So, what exactly constitutes a “new” book? For the purposes of this blog post, a new book is one that was published in 2012 and which I read in 2012. In addition, I decided to include translations, even if the original book was written years ago, as long as the English translation was published and read by me in 2012. I decided not to include novels that were brought back into print. And finally, I decided to include novels in other languages – which in this case boiled down to the two Paul Halter novels published in 2012. Well, there’s no time like the present, so let’s get started on a review of BOOKS PUBLISHED IN 2012 THAT I READ IN 2012.
A Fatal Winter by G M Malliet
Not a terrible book by any stretch, but Malliet has some atrocious luck when it comes to being read by me. I had just finished reading a novel by Belgian author S. A. Steeman, which used Malliet’s solution as just half of its solution. I was able to recognize this quite quickly and thus won the author-reader game very early on in the story. Although the mystery is decently constructed, it was almost ruined for me by a cheesy romantic element. I’m afraid I’m as immature as the child in The Princess Bride who suspiciously asks if grandfather Peter Falk is about to read him “a kissing book”. I don’t like romance. Well, I like it just fine in small doses, but I don’t like a romance to intermittently interrupt the mystery I’m reading, and then to spend an additional 40 minutes after the book’s story is over wrapping up that angle. But it’s okay, I suppose. I give it a grade of B-.
Archie Meets Nero Wolfe by Robert Goldsborough
This is a superb prequel to the Nero Wolfe saga, in which Wolfe and Archie Goodwin meet for the very first time. As a result, there are several touches that may seem odd to Wolfe fans: Archie’s narrative voice, for instance, slowly develops throughout the novel until we get to the voice we know and love at the end. There’s an absence of Archie/Wolfe banter, thanks to the fact that they have only just met and Archie is not yet working for Wolfe, but I thought that Goldsborough did a fine job capturing the essence of Nero Wolfe (and also Inspector Cramer!). What I most enjoyed about this book was spotting the references it makes to the official Corpus. For instance, references that Archie makes in Fer-de-Lance and The Second Confession are expanded upon in this book, and it’s a delight to spot these. It’s also a good story, but one that a fan of Nero Wolfe will enjoy far more readily than a casual reader. I give this a grade of B+.
Bloodstone by Paul Doherty
The return of Brother Athelstan after a brief hiatus, Bloodstone doesn’t disappoint. It contains a few impossible crimes and plenty of murders to keep your interest. I really liked the solution to the first impossible crime, and then there’s an impossible piece of arson with a terrific solution, rooted in history, which shows you just how you can get away with things in historical fiction that you could never do otherwise. The characterization is quite good. However, you could divide the solution into roughly two parts. One of them is excellent, the other is far more easily solved. Despite the relatively minor flaw, it’s a highly entertaining, fast-paced read, and I give it a grade of A-.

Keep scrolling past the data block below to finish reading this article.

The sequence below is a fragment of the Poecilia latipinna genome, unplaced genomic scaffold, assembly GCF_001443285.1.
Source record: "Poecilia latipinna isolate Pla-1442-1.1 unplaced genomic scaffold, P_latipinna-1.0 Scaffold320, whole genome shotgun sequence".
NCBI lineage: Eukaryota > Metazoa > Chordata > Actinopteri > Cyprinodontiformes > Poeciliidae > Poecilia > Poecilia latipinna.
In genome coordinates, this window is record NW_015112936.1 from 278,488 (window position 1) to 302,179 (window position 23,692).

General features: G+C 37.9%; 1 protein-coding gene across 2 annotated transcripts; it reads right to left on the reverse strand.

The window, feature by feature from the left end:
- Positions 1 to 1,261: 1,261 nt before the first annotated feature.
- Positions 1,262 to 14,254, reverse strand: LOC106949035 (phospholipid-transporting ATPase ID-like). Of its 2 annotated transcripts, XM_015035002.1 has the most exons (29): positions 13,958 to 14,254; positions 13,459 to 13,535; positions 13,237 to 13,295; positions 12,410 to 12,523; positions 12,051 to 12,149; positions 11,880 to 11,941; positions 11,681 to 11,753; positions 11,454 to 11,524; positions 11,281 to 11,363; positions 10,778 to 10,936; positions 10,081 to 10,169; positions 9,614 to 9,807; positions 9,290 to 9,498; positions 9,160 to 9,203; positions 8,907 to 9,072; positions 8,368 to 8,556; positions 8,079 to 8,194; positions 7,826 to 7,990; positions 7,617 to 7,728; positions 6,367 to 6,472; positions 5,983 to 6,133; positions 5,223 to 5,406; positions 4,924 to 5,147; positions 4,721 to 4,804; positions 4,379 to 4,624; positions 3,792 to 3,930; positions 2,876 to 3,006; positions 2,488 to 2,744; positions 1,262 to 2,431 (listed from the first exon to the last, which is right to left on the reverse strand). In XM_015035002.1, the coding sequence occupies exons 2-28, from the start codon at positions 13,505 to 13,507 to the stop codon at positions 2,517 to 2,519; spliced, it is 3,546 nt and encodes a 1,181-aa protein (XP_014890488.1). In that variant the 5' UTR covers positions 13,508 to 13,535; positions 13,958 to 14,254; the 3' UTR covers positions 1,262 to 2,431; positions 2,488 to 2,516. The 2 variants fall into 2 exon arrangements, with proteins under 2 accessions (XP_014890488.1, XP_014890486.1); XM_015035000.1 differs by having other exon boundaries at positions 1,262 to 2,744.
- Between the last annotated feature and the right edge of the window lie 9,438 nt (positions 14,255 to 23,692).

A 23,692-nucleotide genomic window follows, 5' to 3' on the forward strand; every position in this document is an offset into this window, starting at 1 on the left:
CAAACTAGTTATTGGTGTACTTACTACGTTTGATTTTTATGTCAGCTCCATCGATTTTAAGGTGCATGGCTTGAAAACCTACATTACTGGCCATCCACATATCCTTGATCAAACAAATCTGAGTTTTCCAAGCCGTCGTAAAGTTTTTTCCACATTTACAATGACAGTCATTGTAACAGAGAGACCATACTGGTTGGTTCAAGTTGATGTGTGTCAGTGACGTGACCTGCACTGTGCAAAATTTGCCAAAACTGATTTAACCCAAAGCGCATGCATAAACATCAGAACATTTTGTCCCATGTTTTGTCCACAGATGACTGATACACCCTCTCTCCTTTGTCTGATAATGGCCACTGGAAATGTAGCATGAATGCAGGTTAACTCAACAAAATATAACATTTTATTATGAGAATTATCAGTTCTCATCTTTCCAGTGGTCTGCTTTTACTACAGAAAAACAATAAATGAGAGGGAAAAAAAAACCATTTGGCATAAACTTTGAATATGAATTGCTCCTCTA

Bryant and May and the Invisible Code by Christopher Fowler
An excellent novel in the Peculiar Crimes Unit series, where Bryant and May are hired by their long-time nemesis to find out why his wife is behaving so strangely. In another case, a woman dies alone in a church in mysterious circumstances, a case that Bryant is refused access to. There seems to be a connection, but what could it be? Fowler picks up some loose plot threads from The Victoria Vanishes and The Memory of Blood and wraps them up neatly. Although the novel is long, it never sags, and there’s plenty of exciting stuff going on that makes it well worth the read. Also, a satisfying, if somewhat pedestrian, solution to an impossible crime. I give this a grade of A-.
City of Saints by Andrew Hunt
An excellent debut novel set in the Salt Lake City area – an unusual location for a detective story – where Deputy Art Oveson is confronted with the brutal murder of an attractive woman, wife of a prominent local doctor. The characters are memorable and the portrait of 1930s Salt Lake City is fascinating, with a huge divide between the Mormons and non-Mormons. Plenty of interesting stuff occurs, and there are some nice moments of characterization. Art’s partner Roscoe is plenty of fun, and the two form an “odd couple” of sorts. An exciting climax. Some small nitpicks here and there, but overall a very well-written, well-plotted, and satisfying mystery novel, especially when you factor in the book’s status as a debut work of fiction. I give it an A.
Cop to Corpse by Peter Lovesey
A terrific hunt for a sniper who is picking off police officers left and right. Lovesey is at his finest when describing thrilling scenes—when officers close in on the sniper, who time and time again outwits them and escapes by the one route they hadn’t thought of. The story is also “interrupted” by blog posts from a young woman, which slowly become more and more relevant to the plot. Although while reading the novel I had one major complaint that I kept spotting, Lovesey neatly turned the tables on me and it turned out that what I was noticing was actually a major clue to the ending. Well-written, thrilling, and satisfying—what more can you ask? This one gets an A.